So interviews done, surprises aplenty, but perhaps some only from my inexperienced point of view. It seems, despite a very small sample (two one-hour interviews with CHM practitioners) that Dr Mick Morrison’s belief that a research project awaits, is well founded.

One surprise would seem to translate across the field of archaeology, even to my untrained ear. CHM has potentially discovered Indigenous artefacts with a date of 40,000 BP, yet the results may never be subjected to academic study or even recording. That would seem to pose a significant problem.

The details: So the entirety of my question to the second anonymous subject, based on criticism in the literature, was: “How often during survey work have you recommended the need for follow up specialist academic investigations (e.g. excavation, dating, detailed lab work, conservation work) and have you encountered resistance to such work from the client: very often, sometimes, rarely, or not at all.”

The answer included (with potentially identifying comments marked with an x):

“I will give you one really good example. We just did some investigations just xxx near xxx and I have some basal dates associated with artefacts at 40,000 years. They only have a TL date and I don’t want to publish it and I don’t want to tell anyone about it because I can’t say positively that I’m happy that the association of the artefact with the age is the real one. Now I can’t get the proponent X … X to actually fork out to do more research. It desperately needs it but I just can’t get him to respond. It is probably one of the most important sites in terms of age in Australia it has got to be the oldest site on the XXXX.

Unless someone has some political will this is going to go on and on and on. And this guy is notorious for taking people to court so we really have to watch what we do. The answer would be in terms of specific research it is rare.”

For now I’ll leave it to far more experienced minds to judge the potential significance.

Miles Kemp

Digital Imaging using “Windows live Photo Gallery’ and ‘Image Concept’ for Rock Art in the Southern Mount Lofty Ranges

In this final blog I would like to share some of the photographic techniques that I found useful in digitally enhancing faint rock art motifs. These can be done on a desktop computer with available software.
The study involved illustration and photography of rock art motifs using colour negative film, digital photography and computer enhancement of faint images. Digital images were enhanced more effectively than colour print images by altering: brightness; contrast; colour balance and saturation. Many of the faint motifs recorded were further enhanced using software to reveal deeper red ochres and outlining that was not visible to the unaided eye.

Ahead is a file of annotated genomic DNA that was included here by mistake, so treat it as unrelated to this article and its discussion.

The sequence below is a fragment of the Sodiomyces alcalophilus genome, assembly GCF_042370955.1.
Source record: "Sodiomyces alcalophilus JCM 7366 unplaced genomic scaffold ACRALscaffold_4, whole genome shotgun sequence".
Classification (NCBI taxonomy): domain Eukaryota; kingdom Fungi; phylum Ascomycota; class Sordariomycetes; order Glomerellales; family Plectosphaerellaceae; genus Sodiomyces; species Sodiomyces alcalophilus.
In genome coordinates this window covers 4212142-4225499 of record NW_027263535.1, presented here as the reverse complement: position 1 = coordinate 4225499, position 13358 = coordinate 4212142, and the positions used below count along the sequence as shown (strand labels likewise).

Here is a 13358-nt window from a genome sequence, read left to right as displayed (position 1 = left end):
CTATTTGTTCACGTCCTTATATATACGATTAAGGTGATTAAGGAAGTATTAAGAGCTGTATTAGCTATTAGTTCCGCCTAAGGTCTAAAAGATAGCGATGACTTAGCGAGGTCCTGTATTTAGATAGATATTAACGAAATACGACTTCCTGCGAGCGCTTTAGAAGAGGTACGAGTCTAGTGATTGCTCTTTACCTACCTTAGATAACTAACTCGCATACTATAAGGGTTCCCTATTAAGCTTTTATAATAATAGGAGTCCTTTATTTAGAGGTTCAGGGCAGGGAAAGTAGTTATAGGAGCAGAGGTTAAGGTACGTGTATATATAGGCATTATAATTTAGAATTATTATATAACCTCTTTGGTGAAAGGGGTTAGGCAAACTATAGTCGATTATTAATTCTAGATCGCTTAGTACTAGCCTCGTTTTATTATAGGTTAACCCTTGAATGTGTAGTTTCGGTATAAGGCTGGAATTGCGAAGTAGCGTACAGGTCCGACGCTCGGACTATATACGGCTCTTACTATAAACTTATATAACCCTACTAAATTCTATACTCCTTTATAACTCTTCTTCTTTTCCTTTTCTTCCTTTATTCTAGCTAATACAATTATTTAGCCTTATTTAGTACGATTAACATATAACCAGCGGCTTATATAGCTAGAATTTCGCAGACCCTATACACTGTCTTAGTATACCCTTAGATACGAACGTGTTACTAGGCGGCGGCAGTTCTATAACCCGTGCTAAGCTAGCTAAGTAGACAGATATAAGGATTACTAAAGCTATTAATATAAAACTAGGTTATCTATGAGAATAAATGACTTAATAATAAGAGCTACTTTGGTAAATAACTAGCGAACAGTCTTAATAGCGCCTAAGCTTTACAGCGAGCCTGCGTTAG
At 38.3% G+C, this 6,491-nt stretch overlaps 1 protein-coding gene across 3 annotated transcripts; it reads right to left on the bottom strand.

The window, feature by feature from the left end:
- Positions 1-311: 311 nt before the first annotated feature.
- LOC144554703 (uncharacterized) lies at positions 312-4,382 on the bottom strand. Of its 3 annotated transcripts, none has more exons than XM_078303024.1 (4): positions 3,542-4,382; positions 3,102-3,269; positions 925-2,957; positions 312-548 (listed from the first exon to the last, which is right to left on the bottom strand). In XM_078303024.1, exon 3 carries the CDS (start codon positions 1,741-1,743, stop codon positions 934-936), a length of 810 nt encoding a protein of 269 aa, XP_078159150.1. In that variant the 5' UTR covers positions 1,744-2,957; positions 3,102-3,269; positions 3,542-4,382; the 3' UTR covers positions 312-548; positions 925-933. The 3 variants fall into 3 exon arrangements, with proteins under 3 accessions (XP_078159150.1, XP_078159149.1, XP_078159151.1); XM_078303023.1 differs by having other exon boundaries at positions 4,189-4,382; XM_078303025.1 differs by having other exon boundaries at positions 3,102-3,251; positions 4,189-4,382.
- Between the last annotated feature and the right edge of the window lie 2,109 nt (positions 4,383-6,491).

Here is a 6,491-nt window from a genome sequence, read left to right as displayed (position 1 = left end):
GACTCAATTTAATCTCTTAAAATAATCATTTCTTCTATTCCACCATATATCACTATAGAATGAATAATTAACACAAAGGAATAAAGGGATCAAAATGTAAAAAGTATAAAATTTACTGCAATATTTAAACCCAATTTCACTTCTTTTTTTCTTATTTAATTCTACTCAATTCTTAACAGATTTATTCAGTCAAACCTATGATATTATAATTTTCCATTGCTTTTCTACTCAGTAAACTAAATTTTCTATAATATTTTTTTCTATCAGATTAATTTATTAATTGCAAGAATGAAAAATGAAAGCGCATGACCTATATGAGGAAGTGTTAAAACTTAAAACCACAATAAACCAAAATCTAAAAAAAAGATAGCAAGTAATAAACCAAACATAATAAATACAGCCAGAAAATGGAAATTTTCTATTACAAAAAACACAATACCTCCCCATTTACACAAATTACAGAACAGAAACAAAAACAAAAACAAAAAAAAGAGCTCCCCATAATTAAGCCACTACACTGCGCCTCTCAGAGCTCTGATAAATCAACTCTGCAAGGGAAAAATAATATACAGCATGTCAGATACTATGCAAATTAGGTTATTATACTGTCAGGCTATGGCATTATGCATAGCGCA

This is illustrated in the central anthropomorphic ‘reptile-like’ figures at Pym’s Road shelter (see Figures 1, 2). Other faint images in a granite shelter near Palmer show connected anthropomorphic figures that also responded well to this technique (see Figures 3, 4). The digital photo imagery show features in natural daylight and computer colour enhancement of the same motifs. This method can also be used on scratched figures that overlie paintings to show the contrast between the two and the rock patina.
The steps to achieve this on Windows 7 are: Open a daylight digital photograph (preferable taken on an overcast day) in ‘Windows Live Photo Gallery’; adjust exposure (top tool bar on right hand side); click on ‘adjust colour’, displayed will be: Colour Temperature, Tint and Colour Saturation. Hold the mouse over the horizontal adjustment bar and manually drag to the right or left. I usually drag the colour temperature to the right a little, and then the saturation bar almost all the way to the right. You can edit the controls to give a brighter or dimmer view. Then make a copy to save in a safe location.
The comparison between the unaltered and enhanced image will give you a greater depth of ochre colours. The background surface will appear green to blue which contrasts the orange-red motifs at the other end of the colour spectrum.
Another method is to use image enhancing software that can be downloaded for a free trial, such as “Imaging Concept.” This software was developed at Charles Sturt University for medical imaging. It is possible to enhance imagery of Aboriginal rock art with this program by manipulating colour histograms via a look up table (i.e. numbers of pixels in specific colours) it makes it easier for the unaided eye to observe (Faith Coleman pers.comm. 2013).

Figure 1

Figure 1. Faint red ochre figures photographed in daylight at Pym’s Road Shelter.

Figure 2

Figure 2. Same image as above but edited with Windows Live Photo Gallery.

Figure 3

Figure 3. Faint red ochre motifs photographed in daylight in a shelter at Palmer.

Figure 4

Figure 4. Same image as above but edited with Windows Live Photo Gallery.